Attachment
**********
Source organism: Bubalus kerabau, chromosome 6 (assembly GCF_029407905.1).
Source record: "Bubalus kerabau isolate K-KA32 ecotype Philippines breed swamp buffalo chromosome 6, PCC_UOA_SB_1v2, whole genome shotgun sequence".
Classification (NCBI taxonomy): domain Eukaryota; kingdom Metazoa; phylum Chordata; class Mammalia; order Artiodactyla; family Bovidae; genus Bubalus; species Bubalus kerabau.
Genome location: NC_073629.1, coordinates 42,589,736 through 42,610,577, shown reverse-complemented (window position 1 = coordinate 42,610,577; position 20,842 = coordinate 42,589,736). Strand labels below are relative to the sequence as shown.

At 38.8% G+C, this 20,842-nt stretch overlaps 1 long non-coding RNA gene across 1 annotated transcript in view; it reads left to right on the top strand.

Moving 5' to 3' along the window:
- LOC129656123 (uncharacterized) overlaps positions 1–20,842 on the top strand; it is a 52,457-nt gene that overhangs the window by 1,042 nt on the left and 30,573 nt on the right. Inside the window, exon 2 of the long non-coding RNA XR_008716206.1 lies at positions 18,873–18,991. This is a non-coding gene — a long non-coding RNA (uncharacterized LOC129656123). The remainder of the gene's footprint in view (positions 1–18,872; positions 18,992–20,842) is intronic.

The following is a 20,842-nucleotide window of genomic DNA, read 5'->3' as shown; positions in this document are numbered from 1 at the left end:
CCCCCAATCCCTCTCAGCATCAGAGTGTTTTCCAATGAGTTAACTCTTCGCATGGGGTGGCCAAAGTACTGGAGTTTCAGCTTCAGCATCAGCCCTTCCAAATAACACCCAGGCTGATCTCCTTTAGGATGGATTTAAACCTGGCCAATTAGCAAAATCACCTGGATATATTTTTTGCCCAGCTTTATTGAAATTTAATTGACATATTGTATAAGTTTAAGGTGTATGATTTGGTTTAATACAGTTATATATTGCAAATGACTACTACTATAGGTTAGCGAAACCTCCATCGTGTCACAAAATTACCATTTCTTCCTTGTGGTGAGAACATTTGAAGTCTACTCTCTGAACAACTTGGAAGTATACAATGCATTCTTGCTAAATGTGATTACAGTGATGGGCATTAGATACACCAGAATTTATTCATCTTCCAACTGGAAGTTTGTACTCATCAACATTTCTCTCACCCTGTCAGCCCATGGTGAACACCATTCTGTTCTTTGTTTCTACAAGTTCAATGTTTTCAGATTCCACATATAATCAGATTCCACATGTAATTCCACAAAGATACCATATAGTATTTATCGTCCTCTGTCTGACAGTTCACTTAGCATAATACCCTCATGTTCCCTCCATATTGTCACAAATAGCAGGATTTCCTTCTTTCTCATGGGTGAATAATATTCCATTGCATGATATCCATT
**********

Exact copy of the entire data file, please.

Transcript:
Source organism: Bubalus kerabau, chromosome 6 (assembly GCF_029407905.1).
Source record: "Bubalus kerabau isolate K-KA32 ecotype Philippines breed swamp buffalo chromosome 6, PCC_UOA_SB_1v2, whole genome shotgun sequence".
Classification (NCBI taxonomy): domain Eukaryota; kingdom Metazoa; phylum Chordata; class Mammalia; order Artiodactyla; family Bovidae; genus Bubalus; species Bubalus kerabau.
Genome location: NC_073629.1, coordinates 42,589,736 through 42,610,577, shown reverse-complemented (window position 1 = coordinate 42,610,577; position 20,842 = coordinate 42,589,736). Strand labels below are relative to the sequence as shown.

At 38.8% G+C, this 20,842-nt stretch overlaps 1 long non-coding RNA gene across 1 annotated transcript in view; it reads left to right on the top strand.

Moving 5' to 3' along the window:
- LOC129656123 (uncharacterized) overlaps positions 1–20,842 on the top strand; it is a 52,457-nt gene that overhangs the window by 1,042 nt on the left and 30,573 nt on the right. Inside the window, exon 2 of the long non-coding RNA XR_008716206.1 lies at positions 18,873–18,991. This is a non-coding gene — a long non-coding RNA (uncharacterized LOC129656123). The remainder of the gene's footprint in view (positions 1–18,872; positions 18,992–20,842) is intronic.

The following is a 20,842-nucleotide window of genomic DNA, read 5'->3' as shown; positions in this document are numbered from 1 at the left end:
CCCCCAATCCCTCTCAGCATCAGAGTGTTTTCCAATGAGTTAACTCTTCGCATGGGGTGGCCAAAGTACTGGAGTTTCAGCTTCAGCATCAGCCCTTCCAAATAACACCCAGGCTGATCTCCTTTAGGATGGATTTAAACCTGGCCAATTAGCAAAATCACCTGGATATATTTTTTGCCCAGCTTTATTGAAATTTAATTGACATATTGTATAAGTTTAAGGTGTATGATTTGGTTTAATACAGTTATATATTGCAAATGACTACTACTATAGGTTAGCGAAACCTCCATCGTGTCACAAAATTACCATTTCTTCCTTGTGGTGAGAACATTTGAAGTCTACTCTCTGAACAACTTGGAAGTATACAATGCATTCTTGCTAAATGTGATTACAGTGATGGGCATTAGATACACCAGAATTTATTCATCTTCCAACTGGAAGTTTGTACTCATCAACATTTCTCTCACCCTGTCAGCCCATGGTGAACACCATTCTGTTCTTTGTTTCTACAAGTTCAATGTTTTCAGATTCCACATATAATCAGATTCCACATGTAATTCCACAAAGATACCATATAGTATTTATCGTCCTCTGTCTGACAGTTCACTTAGCATAATACCCTCATGTTCCCTCCATATTGTCACAAATAGCAGGATTTCCTTCTTTCTCATGGGTGAATAATATTCCATTGCATGATATCCATT